Driving

Peugeot 208 review

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Peugeot 208
Review continues below...
10 Jun 2015 22:00 | Last updated: 21 Aug 2018 10:21

In this review

Driving

What it’s like to drive, and how quiet it is

Peugeot 208 hatchback performance

The entry-level 1.0 three-cylinder engine is the cheapest way into a 208, but we’d avoid it. It runs out of puff quickly, so you find yourself having to change up and down the gears a lot.

The lowered-powered 1.2 three-cylinder engine is a far better bet. It has enough get up and go to feel sprightly in and out of town. There are three diesels that offer more low-down pull, but we think the cheaper 1.2 petrols will suit most people.

The quick GTi models use a turbocharged 1.6 petrol. It’s impressively strong once its turbo gets going, but, obviously, the downside is higher running costs.

The 1.2 Puretech 82 and 110 are both available with an automatic gearbox. It isn’t great in the grand scheme of things, dithering a little when pulling away, but nonetheless it’s one of the better small-car autos.

Peugeot 208 hatchback ride

The 208’s wheel sizes range from 15in steel wheels on the entry-level car to 18in alloys on the GTi versions. Unfortunately, the ride is uncomfortable on even the smallest rims, and it only gets worse with larger ones fitted. At low speeds typical UK road surface scars send shudders through the 208 to jostle those onboard. Matters improve at higher speeds, although the 208 still isn’t a patch on the best-riding small cars, such as the Ford Fiesta.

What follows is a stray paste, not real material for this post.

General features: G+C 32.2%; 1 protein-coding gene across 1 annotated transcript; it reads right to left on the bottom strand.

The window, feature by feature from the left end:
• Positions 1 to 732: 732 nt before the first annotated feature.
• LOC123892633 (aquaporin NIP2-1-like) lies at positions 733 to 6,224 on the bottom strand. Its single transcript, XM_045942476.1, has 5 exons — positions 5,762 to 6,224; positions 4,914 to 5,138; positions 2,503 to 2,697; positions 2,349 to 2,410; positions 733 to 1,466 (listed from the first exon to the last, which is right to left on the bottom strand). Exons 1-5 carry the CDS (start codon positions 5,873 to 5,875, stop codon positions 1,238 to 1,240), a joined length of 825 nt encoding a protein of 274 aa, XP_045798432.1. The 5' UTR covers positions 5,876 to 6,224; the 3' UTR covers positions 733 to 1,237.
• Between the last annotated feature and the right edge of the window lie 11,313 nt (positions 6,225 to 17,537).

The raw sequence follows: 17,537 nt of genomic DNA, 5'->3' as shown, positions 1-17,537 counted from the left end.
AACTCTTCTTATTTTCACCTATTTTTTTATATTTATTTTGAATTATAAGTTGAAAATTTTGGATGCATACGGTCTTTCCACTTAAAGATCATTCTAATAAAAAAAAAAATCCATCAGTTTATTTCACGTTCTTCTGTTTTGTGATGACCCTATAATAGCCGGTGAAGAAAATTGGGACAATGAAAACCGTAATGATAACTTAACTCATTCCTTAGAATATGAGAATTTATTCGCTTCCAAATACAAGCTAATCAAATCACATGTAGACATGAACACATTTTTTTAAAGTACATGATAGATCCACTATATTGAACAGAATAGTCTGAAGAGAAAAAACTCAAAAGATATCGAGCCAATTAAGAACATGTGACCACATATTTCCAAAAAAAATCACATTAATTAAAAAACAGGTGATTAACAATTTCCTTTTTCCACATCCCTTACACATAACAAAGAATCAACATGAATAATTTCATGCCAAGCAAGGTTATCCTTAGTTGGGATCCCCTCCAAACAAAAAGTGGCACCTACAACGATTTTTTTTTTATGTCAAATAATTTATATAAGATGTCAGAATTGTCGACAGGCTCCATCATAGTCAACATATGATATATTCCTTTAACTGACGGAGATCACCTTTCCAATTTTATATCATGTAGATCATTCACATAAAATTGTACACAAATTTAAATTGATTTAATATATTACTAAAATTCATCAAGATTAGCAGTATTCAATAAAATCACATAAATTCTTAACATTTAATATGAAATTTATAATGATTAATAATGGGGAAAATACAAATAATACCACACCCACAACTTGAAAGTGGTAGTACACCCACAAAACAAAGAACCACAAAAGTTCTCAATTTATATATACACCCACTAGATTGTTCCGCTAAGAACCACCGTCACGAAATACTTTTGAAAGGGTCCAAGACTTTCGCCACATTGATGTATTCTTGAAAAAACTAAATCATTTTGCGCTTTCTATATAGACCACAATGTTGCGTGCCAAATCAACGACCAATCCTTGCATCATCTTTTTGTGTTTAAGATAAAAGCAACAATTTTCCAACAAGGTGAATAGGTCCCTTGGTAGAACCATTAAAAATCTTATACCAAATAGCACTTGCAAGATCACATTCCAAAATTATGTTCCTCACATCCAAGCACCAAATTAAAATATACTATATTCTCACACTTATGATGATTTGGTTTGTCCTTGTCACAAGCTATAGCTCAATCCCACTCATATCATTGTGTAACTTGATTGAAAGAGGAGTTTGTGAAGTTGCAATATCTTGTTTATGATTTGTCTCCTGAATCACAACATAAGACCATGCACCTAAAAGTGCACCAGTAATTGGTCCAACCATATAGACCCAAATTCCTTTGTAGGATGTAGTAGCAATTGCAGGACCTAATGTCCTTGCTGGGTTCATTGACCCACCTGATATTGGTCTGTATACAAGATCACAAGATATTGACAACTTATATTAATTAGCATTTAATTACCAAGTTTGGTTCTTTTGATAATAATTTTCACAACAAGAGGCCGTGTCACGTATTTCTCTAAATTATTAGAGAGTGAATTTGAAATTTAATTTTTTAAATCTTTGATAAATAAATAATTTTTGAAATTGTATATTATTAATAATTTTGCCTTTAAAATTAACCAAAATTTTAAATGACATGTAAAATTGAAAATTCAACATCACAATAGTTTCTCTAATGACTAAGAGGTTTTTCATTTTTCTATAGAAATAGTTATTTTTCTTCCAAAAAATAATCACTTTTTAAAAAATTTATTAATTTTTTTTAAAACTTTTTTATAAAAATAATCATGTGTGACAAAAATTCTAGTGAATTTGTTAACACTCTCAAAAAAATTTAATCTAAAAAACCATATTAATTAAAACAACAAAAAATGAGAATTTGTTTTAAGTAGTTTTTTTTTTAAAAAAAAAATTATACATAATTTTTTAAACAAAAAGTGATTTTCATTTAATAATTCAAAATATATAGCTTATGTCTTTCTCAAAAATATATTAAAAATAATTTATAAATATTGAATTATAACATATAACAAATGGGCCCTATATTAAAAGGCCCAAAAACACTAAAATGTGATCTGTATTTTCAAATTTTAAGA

Peugeot 208 hatchback handling

At town speeds the 208’s light steering is great for tight manoeuvring and parking in awkward spaces. Speed up and its steering feels relatively quick, but there’s never any sense of what the front wheels are actually going through.

When the road gets twisty, there isn’t much urgency from the 208’s front end, either. The steering is too vague and the sloppy body control means you have to wait for the car to flop over in corners before it actually begins to turn. There’s none of the precision of a Ford Fiesta.

Peugeot 208

Peugeot 208 hatchback refinement

At a cruise on the motorway, the 208 does a better job than most of keeping wind and road noise outside of the cabin. However, when the road begins to get bumpy, you can hear the suspension working away beneath you a little too much.

Of the engines, the diesels are the noisiest – all three emit quite a bit of noise and vibration under heavy loads. The 1.0 petrol is bad for this, too. While not perfect, the 1.2 three-cylinder units are the most refined of the bunch. All 208s suffer quite an imprecise, notchy gearshift, though.

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There are 4 trims available for the 208 hatchback. Click to see details.See all versions
Signature
We are yet to try out this variant...View trim
Fuel Diesel, Petrol
What Car? Target Price from
£13,312
Average Saving £1,692
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Active
It’s worth spending that little bit extra on Active trim over Access A/C – we think this is the trim to go for. You get 15in alloy wheels, which will help resale values, as well as the touchscreen...View trim
Fuel Diesel, Petrol
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£13,554
Average Saving £1,100
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Tech Edition
We are yet to try out this variant...View trim
Fuel Diesel, Petrol
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£14,368
Average Saving £1,836
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GT Line
Even larger 17in alloy wheels do the 208’s ride no favours, while climate control is another want rather than need. Electric rear windows on five-door models is attractive, but again something you...View trim
Fuel Diesel, Petrol
What Car? Target Price from
£15,248
Average Saving £1,956
View Trim